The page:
Further Studies of Bilateral Free Trade Agreements Needed
As Larry Helfer writes, the United States has “regime shifted” in international trade, moving from the multilateral, global negotiations in the WTO, where liberalizing trade has stalled, to bilateral or regional agreements. These agreements have received insufficient attention.
In a recent paper written as part of a symposium in honor of Margaret Jane Radin, I offer one example of how we might approach such studies. In the paper, “Exporting DMCA Lockouts,” I compare anti-circumvention provisions in all of the post-DMCA FTAs. To do this, I ran dozens of blacklines, comparing those provisions in various FTAs with each other. This comparative approach revealed a significant amount about the negotiating position of the United States, viz., what aspects of these provisions on which the U.S. would be flexible. Such an approach provides information not only for other potential FTA counterparties, but also demonstrates the extent of our commitment to largely not budge from very strong anti-circumvention rules.
The amount of material for future scholarship in such an approach is quite large. Many aspects of human endeavors are affected by these FTAs–which bind not only our trading partners, but ourselves. Thus, there is a large need for academic inquiry into what these FTAs require.
Here’s my abstract for the paper, which can be downloaded here.
In her lead paper for a symposium in her honor, Margaret Jane Radin warns that our intellectual property laws are being rewritten in ways that neglect values embedded in neighboring legal subdisciplines, such as contract, competition, and free speech law. The effect has been to aggrandize the rights of intellectual property holders, at the expense of others in society. In my comment, I apply her elegant insight to an oft-neglected realm: our spirited efforts to export our ever-strengthening intellectual property law through bilateral trade agreements. Radin critiques the Digital Millennium Copyright Act’s anti-circumvention provisions, which some companies have cleverly sought to deploy to bar competition in the after-market. Companies are seeking to exploit DMCA anti-circumvention to obtain monopolies, with varying success, in unexpected areas such as garage door openers, printer cartridges, and online multiplayer games.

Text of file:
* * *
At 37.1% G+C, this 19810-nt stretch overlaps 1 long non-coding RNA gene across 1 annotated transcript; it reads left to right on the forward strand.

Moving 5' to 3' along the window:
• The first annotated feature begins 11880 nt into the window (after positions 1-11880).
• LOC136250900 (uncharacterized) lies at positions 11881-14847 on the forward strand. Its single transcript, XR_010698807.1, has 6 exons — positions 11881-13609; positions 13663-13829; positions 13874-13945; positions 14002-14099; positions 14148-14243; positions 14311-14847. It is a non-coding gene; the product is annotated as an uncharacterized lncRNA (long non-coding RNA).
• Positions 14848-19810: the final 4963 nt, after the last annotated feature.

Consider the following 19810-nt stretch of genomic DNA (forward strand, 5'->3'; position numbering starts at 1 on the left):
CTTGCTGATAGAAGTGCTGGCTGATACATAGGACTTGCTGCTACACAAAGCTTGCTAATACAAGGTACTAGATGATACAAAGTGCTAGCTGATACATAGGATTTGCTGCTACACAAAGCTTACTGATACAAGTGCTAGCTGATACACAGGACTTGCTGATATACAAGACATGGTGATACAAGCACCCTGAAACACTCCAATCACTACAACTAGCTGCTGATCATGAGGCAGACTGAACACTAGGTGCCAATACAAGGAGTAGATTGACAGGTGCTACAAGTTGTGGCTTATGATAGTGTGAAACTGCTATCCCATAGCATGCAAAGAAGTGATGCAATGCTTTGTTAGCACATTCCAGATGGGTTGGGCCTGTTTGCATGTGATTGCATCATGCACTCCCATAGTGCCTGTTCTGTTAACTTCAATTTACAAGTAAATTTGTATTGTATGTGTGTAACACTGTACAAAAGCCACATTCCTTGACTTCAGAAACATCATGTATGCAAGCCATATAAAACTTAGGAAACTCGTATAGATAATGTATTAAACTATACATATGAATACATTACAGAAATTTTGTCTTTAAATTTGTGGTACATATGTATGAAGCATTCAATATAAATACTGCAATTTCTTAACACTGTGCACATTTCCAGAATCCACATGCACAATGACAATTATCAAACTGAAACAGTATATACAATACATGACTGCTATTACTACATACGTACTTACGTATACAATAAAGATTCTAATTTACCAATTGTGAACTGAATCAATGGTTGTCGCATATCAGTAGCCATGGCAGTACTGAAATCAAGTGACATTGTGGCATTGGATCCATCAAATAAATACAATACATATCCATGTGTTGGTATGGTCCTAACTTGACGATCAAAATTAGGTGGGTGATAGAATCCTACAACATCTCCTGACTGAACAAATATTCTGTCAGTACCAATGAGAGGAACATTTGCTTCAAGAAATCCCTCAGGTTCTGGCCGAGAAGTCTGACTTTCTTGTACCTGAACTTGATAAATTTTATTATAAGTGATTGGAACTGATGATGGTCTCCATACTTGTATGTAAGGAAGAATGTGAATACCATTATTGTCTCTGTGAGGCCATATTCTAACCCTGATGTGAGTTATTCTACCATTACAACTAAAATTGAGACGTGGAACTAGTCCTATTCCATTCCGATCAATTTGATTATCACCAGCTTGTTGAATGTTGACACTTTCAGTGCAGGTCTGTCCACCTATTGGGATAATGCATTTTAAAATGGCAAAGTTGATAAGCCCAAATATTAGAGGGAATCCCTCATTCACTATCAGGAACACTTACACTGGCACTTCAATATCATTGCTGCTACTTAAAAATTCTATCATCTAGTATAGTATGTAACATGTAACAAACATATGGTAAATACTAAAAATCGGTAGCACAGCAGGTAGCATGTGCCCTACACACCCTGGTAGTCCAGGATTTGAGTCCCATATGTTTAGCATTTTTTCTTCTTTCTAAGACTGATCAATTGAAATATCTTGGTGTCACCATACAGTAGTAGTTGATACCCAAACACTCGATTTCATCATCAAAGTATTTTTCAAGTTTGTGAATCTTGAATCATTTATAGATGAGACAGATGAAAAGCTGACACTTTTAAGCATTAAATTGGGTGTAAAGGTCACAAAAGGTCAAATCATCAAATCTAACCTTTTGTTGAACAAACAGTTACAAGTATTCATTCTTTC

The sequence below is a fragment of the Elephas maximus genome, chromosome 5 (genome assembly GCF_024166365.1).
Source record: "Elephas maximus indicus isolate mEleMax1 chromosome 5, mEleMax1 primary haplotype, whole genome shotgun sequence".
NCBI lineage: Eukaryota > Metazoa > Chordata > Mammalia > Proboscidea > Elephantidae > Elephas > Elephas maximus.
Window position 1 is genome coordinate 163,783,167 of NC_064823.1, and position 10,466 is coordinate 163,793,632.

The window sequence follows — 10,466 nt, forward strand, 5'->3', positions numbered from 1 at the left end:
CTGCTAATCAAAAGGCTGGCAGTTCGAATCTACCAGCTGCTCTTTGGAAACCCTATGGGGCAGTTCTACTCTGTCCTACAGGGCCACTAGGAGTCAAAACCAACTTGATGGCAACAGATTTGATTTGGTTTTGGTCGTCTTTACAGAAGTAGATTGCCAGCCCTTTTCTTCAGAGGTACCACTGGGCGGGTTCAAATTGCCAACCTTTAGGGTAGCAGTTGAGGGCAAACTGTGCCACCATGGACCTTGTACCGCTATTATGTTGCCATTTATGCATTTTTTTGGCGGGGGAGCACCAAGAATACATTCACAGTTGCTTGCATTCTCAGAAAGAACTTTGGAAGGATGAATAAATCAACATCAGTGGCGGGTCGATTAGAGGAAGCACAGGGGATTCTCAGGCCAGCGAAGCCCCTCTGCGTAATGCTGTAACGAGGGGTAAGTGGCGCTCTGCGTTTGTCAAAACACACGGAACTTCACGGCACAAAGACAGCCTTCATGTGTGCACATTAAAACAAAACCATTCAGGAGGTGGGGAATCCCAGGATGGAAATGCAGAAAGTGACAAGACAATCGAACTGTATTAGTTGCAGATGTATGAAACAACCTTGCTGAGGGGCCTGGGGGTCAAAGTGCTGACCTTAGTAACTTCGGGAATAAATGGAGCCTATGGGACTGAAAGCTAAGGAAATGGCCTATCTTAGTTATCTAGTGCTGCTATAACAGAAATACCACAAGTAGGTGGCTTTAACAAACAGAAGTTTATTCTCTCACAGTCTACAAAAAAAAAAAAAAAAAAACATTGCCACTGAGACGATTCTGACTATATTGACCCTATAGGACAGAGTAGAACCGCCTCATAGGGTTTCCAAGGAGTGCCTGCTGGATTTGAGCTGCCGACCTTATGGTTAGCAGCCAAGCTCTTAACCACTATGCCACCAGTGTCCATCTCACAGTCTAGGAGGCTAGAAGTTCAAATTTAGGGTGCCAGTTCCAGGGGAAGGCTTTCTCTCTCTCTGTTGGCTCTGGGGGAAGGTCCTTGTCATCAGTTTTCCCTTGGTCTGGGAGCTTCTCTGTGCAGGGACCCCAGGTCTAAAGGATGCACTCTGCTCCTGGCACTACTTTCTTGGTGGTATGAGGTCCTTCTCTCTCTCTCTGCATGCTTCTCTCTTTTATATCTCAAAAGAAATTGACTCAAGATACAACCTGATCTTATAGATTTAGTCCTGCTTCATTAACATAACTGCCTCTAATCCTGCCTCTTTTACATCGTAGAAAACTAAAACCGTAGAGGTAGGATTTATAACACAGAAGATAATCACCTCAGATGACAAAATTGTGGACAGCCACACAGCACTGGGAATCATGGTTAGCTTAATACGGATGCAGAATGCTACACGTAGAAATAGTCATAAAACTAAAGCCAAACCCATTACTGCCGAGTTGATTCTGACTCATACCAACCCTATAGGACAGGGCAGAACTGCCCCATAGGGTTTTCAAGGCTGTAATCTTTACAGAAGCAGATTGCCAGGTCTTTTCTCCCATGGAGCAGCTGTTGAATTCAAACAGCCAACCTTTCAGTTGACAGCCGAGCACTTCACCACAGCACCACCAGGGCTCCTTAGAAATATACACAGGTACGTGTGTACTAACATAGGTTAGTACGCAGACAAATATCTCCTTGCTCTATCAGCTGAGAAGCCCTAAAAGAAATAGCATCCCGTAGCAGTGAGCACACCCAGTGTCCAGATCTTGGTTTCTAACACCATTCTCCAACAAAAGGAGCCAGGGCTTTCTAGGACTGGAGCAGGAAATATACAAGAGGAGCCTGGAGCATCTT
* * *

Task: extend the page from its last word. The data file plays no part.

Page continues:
I show how, through bilateral and regional free trade agreements, the United States is exporting the DMCA’s controversial and strict anti-circumvention provisions. All of the free trade agreements negotiated by the United States post-DMCA mandate the adoption of anti-circumvention provisions by our partners. A review of each of these agreements demonstrates that they carry the DMCA’s cramped vision of permissible circumvention. They thus ignore what Radin describes as the legal milieu of intellectual property, in particular, competition law, foisting upon our trading partners rules that corporations may exploit to gain monopolies in the after-market for their products. This leads to the irony that measures to free trade might lead to a legal framework that facilitates monopolies in the after-market.